Tuesday, June 30, 2009

p2 UI policy and Declarative Services

This is another post in what is becoming a short (so far only two) series about moving a product from 3.4 to 3.5.

After I got my build working, the next step was making sure that I could update from one product version to the next. I was especially excited about the resolution of https://bugs.eclipse.org/bugs/show_bug.cgi?id=246060 which allows for .qualifier to be replaced in a product version. No longer would I have to manually increment the product version number for purposes of updating to and testing a nightly build.

So my plan was:

  1. Run PDE product build to generate version 1.0.0.abc
  2. Unzip 1.0.0.abc to some location.
  3. Run PDE product build again to generate version 1.0.0.def
  4. Launch 1.0.0.abc, point it at the repository for 1.0.0.def, and update.
  5. ...
  6. Profit.

Unfortunately, when I launched 1.0.0.abc, the Install New Software dialog didn't have a way for me to add a new repository. Ditto for the preference page.

Turns out there is a more robust set of p2 UI building blocks in 3.5, which is handy for RCP developers. That is described in great detail here: http://wiki.eclipse.org/Equinox/p2/Adding_Self-Update_to_an_RCP_Application

I should mention that the RCP-p2 example in 3.5 is leaps and bounds ahead of the one from 3.4 (there wasn't one) - so props to the p2 UI team on that.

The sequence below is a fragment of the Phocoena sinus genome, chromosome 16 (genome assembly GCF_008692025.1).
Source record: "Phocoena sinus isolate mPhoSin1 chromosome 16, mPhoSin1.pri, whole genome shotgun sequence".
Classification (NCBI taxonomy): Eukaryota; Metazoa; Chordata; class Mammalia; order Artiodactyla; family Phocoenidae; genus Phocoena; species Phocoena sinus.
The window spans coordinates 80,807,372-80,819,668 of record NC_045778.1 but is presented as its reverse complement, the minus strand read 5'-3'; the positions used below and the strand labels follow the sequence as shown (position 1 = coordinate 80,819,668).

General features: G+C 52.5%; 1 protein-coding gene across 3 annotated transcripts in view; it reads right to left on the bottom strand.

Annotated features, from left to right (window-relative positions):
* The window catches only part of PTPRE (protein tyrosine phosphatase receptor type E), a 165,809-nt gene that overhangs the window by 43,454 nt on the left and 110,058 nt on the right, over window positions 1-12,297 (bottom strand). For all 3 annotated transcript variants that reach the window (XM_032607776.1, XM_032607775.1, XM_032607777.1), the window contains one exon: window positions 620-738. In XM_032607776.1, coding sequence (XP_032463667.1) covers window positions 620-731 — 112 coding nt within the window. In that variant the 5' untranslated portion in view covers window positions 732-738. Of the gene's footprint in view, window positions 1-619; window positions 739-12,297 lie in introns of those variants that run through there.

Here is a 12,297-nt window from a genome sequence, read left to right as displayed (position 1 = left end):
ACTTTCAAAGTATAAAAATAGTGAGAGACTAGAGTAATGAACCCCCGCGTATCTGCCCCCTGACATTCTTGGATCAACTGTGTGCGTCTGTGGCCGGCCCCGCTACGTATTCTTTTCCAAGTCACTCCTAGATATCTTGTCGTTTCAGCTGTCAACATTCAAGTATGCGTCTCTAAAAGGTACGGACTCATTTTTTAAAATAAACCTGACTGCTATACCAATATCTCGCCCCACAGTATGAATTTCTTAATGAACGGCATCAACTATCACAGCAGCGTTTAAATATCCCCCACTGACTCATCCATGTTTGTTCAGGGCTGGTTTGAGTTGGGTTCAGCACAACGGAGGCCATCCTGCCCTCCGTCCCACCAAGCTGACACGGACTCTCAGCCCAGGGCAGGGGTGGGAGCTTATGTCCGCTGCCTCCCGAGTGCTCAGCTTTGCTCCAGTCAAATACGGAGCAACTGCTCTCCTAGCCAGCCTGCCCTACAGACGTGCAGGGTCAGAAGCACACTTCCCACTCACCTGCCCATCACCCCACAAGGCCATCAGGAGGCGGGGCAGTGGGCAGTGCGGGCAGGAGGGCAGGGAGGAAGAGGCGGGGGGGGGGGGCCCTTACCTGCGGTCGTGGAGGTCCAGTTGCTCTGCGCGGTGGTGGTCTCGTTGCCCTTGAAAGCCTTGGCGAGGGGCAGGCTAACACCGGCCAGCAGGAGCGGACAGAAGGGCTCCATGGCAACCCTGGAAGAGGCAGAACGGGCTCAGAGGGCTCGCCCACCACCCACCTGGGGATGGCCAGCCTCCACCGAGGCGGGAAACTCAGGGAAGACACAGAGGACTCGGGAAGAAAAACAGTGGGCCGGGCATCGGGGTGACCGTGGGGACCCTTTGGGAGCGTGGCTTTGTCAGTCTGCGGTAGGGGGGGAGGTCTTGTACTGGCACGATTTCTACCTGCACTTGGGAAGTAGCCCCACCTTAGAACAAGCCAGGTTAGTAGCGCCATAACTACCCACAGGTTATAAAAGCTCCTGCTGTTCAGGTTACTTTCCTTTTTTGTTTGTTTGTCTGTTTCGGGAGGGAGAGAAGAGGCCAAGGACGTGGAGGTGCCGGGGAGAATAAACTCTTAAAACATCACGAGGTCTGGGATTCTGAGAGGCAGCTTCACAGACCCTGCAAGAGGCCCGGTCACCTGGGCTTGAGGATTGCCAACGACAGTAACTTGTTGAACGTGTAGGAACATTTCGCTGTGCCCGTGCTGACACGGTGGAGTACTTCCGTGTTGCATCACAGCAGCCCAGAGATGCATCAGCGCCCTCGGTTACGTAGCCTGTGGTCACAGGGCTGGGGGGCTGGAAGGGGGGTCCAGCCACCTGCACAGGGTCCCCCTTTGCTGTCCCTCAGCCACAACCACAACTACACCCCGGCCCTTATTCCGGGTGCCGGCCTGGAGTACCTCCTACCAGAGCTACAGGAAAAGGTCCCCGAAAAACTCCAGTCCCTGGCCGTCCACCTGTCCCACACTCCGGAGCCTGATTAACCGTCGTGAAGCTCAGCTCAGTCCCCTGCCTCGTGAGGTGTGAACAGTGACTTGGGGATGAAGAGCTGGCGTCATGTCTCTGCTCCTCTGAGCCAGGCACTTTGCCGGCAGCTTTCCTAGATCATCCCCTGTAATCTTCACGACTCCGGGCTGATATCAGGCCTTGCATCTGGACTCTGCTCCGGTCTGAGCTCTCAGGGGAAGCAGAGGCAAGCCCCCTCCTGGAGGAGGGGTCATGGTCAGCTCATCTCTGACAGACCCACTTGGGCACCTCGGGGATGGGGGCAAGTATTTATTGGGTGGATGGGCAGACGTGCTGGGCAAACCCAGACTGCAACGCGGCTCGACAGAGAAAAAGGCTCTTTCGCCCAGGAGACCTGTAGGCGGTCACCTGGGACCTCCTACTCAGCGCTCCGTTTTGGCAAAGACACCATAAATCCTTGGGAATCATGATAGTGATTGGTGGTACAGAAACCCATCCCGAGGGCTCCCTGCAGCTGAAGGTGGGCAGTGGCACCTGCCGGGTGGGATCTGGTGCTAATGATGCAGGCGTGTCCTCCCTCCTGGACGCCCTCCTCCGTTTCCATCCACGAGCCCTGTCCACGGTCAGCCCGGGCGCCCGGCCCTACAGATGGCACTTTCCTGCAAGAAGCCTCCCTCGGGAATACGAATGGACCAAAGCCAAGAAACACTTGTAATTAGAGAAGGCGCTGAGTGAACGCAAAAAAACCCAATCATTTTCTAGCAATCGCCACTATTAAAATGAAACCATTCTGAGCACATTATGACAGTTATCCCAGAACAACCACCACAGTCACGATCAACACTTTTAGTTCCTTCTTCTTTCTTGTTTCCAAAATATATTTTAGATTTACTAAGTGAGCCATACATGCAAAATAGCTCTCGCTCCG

At any rate, the wiki page tipped me off that there is a UI policy which controls what components are showing and enabled. This policy is implemented as an OSGi declarative service. What really threw me for a loop is that I wasn't trying to do anything special with this policy. I just wanted the stock SDK one since our product is based on the SDK.

Debugging the Policy Behavior

I stepped through the preference page code and discovered that the SDKPolicy wasn't getting discovered as a service (it was just getting an empty Policy every time). So this sent me down the route of launching with -console to see the OSGi console and look for the policy service. After fighting with the filter syntax for the services <filter> console command, I googled a bit more and found these useful runtime options for spitting out verbose DS logging information. I turned those on but I didn't get anything logged. I was pretty stumped at this point.